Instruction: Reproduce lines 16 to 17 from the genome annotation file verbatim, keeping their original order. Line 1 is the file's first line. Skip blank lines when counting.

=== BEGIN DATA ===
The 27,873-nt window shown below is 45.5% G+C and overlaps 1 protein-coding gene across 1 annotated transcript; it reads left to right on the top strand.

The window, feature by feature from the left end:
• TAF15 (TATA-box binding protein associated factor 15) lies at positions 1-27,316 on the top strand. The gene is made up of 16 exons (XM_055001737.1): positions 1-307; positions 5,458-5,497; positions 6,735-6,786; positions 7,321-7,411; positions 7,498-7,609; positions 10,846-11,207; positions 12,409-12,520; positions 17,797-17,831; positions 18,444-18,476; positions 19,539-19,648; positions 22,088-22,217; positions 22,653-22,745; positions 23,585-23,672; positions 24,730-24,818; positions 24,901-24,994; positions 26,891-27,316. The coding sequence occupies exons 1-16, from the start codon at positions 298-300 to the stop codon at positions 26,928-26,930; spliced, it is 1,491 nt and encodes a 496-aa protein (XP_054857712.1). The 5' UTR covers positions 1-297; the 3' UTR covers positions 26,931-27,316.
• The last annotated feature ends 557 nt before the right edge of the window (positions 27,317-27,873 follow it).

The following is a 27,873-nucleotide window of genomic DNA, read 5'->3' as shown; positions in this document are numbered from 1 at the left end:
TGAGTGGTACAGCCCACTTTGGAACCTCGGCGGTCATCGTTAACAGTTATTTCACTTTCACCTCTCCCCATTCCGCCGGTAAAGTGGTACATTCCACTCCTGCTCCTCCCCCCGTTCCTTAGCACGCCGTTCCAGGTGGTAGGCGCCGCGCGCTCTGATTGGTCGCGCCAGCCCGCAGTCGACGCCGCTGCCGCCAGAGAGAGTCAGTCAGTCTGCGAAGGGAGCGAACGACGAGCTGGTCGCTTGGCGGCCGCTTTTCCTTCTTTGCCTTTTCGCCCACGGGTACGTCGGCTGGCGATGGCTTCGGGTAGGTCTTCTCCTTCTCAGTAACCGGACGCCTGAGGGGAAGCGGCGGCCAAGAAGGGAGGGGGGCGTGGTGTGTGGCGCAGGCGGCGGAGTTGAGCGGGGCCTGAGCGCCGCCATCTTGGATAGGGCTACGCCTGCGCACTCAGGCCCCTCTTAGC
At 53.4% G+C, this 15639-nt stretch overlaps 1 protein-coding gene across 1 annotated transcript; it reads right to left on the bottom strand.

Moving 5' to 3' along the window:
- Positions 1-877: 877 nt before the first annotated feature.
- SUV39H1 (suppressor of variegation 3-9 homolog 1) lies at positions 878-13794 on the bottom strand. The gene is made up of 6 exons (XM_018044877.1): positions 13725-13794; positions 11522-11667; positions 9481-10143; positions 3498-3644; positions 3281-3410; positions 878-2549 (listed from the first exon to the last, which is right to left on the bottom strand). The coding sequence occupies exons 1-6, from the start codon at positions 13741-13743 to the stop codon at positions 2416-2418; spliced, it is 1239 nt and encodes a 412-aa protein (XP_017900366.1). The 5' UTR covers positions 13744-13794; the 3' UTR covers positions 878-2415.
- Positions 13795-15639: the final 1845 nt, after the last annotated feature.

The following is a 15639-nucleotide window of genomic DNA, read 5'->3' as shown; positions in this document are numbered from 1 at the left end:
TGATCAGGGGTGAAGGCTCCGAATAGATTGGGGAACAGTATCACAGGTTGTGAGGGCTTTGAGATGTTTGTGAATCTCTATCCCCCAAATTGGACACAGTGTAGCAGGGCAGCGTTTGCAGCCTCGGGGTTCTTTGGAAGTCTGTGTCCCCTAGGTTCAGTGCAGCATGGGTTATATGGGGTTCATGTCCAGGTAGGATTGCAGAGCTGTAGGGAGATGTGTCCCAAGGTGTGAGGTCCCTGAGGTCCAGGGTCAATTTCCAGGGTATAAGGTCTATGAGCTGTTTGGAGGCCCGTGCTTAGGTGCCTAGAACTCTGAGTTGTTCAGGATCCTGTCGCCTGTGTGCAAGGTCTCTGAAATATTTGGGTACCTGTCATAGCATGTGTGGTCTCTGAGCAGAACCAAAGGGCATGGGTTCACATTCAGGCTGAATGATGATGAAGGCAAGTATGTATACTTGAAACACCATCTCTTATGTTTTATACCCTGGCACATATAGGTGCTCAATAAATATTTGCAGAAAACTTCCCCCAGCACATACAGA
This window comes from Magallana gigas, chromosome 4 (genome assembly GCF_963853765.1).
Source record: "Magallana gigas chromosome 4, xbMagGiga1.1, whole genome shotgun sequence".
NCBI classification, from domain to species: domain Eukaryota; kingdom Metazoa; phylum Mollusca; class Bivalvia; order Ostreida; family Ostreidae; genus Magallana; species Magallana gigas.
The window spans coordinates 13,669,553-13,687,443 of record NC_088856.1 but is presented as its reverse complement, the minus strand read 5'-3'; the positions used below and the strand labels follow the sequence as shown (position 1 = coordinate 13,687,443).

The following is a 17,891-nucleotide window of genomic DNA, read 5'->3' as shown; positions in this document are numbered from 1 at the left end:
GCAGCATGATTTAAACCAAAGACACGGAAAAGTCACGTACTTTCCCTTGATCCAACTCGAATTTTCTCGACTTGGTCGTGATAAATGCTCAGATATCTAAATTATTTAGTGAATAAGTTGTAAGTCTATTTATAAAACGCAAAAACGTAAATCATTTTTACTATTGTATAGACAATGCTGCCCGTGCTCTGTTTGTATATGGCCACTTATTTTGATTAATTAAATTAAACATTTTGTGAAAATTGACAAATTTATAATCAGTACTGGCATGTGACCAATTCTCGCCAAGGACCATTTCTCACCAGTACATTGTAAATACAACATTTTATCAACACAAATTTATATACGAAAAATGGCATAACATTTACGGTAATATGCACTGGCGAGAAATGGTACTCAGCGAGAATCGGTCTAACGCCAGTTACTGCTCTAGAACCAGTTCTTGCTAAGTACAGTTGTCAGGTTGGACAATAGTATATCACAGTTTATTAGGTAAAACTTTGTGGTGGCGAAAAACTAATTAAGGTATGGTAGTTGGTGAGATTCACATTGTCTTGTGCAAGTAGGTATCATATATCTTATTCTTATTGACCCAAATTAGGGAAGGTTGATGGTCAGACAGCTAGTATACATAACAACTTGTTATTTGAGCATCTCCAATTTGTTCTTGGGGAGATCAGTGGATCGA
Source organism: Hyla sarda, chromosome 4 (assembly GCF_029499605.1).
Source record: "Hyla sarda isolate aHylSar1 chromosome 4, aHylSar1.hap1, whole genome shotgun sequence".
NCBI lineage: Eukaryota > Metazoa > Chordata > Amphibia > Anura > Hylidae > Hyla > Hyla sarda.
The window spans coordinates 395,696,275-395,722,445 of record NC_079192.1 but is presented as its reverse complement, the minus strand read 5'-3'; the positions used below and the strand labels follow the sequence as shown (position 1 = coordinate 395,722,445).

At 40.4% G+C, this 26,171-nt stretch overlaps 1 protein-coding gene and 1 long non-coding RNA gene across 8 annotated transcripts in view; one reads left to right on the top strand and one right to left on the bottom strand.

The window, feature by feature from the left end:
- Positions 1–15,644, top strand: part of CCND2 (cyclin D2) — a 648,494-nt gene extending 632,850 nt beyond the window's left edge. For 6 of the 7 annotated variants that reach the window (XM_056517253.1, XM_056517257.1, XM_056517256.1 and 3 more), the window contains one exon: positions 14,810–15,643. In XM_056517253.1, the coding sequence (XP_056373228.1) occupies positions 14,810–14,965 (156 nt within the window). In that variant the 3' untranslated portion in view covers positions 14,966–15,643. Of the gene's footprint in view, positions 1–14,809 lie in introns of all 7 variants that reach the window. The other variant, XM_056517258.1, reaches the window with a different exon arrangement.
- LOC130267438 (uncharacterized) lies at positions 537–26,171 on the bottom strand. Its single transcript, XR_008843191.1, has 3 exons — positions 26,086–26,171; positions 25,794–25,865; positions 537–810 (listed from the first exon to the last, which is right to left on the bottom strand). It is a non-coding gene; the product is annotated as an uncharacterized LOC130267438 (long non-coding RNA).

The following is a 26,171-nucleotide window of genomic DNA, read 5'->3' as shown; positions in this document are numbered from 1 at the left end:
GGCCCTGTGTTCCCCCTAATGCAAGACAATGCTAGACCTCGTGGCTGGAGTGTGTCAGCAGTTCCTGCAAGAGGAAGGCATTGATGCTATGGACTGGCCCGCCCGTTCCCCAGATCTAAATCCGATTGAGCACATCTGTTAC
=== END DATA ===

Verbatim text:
NCBI classification, from domain to species: domain Eukaryota; kingdom Metazoa; phylum Mollusca; class Bivalvia; order Ostreida; family Ostreidae; genus Magallana; species Magallana gigas.
The window spans coordinates 13,669,553-13,687,443 of record NC_088856.1 but is presented as its reverse complement, the minus strand read 5'-3'; the positions used below and the strand labels follow the sequence as shown (position 1 = coordinate 13,687,443).